I have just completed a repair that is typical of most of my work, and which, I think, is a good example of what earns the daily bread of most hand bookbinders – a worn and damaged cloth binding from the mid-nineteenth century. If its done well and pleases the client the cost charged may put a little butter on that bread as well.
So, plain cloth, spine half detached, sewing shaken and a section loose.
First, agree with the client about the extent of the work – repair or full restoration to original condition? The difference in cost is considerable because the time taken to eliminate all signs of wear, fading and use is much greater – certainly more than twice as long, perhaps five times as long.
In this case the client wanted a straightforward repair: attach loose board, re-position detached section, re-line spine and re-back with suitable bookcloth and then re-attach spine strip. The book will then be firm to handle, open easily, stand straight on the shelf and have no frayed or loose edges.
First, clean off all the material that no longer serves its purpose – the decayed and powdery spine linings and the dry and cracked glue on the back. Plain starch paste does the job on the back, but the lining of the cloth spine should be lifted dry, as paste may stain the cloth.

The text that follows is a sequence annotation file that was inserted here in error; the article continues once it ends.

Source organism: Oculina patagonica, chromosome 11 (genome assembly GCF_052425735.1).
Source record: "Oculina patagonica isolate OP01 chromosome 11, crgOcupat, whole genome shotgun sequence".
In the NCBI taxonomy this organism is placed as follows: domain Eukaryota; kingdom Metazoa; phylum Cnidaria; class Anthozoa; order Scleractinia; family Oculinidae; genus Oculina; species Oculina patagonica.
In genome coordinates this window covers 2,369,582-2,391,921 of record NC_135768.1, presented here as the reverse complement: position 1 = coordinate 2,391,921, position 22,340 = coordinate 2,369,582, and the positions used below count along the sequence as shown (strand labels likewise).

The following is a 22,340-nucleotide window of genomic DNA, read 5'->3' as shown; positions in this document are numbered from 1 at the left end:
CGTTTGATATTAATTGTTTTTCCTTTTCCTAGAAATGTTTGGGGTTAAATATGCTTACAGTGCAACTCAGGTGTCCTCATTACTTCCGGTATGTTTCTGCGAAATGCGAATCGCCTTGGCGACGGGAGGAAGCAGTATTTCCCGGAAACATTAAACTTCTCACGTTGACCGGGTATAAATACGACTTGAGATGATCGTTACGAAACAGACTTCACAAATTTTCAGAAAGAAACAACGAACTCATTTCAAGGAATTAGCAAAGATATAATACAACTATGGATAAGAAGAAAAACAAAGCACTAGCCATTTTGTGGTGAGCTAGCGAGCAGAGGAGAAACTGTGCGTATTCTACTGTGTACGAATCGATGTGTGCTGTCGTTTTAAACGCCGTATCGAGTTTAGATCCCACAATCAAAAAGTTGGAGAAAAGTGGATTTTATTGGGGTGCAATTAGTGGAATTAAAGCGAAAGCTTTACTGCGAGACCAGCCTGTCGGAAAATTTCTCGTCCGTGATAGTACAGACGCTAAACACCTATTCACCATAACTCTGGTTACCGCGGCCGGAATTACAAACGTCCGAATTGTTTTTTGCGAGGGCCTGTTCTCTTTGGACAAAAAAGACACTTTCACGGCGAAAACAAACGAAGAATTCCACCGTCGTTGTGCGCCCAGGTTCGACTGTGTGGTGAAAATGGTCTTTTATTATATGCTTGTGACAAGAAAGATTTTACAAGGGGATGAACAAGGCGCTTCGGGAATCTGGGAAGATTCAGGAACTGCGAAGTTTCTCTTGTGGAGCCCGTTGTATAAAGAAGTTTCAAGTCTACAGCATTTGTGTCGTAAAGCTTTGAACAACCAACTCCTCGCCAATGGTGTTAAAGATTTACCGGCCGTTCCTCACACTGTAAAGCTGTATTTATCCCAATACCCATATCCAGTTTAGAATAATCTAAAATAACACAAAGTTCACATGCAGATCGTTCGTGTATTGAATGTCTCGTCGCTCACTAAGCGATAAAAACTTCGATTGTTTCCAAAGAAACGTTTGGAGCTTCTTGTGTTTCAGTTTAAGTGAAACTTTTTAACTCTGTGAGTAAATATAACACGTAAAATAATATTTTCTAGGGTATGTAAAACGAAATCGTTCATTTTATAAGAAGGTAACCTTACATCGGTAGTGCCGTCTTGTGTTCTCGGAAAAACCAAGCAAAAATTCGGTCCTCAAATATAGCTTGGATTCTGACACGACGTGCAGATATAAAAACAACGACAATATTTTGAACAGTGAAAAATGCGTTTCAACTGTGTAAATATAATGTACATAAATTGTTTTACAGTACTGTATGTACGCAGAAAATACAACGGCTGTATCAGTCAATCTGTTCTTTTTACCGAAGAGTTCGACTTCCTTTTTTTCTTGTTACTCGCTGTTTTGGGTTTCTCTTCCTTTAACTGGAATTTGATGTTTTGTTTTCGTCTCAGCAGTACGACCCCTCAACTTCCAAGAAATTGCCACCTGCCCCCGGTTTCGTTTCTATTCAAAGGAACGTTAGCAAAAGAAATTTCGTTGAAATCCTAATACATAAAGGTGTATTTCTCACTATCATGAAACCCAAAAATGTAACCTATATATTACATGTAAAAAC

I use an artist’s palette knife as the blunt edge reduces the risk of cutting through the old cloth. Following the palette knife an emery board (for your nails) will remove any scraps of paper lining remaining.
Scrape off all the old glue on the back of the text block and wipe clean.
The sewn sections can now be re-shaped into their original even round, and the loose section re-set so its back edge is where it should be – it gets sewn into the new lining later. Then put the book between backing boards and sharpen the backing joints.
With the book still in the press, line the spine with ‘fraynot’ – a strong but light cotton fabric. Handkerchief fabric will do just as well. Then sew the first and last sections through the fraynot and also the loose inner section.
Now glue on a new lining strip. I make sure both the fraynot and the lining are well working on to the text block by tamping down with a stiff bristle brush. It works better than just rubbing with a bone folder.
Now the cloth on the covers must be lifted up so the the new lining cloth as well as the new spine bookcloth can be glued down. I do this on the outside of the cover board, not the inside. You get a neater inner joint that way.
That’s about halfway through the process: each step only takes a few minutes so the aggregate bench time so far is perhaps half an hour. While paste is softening old glue, or new glue is drying, the next book is got underway.
To be continued…..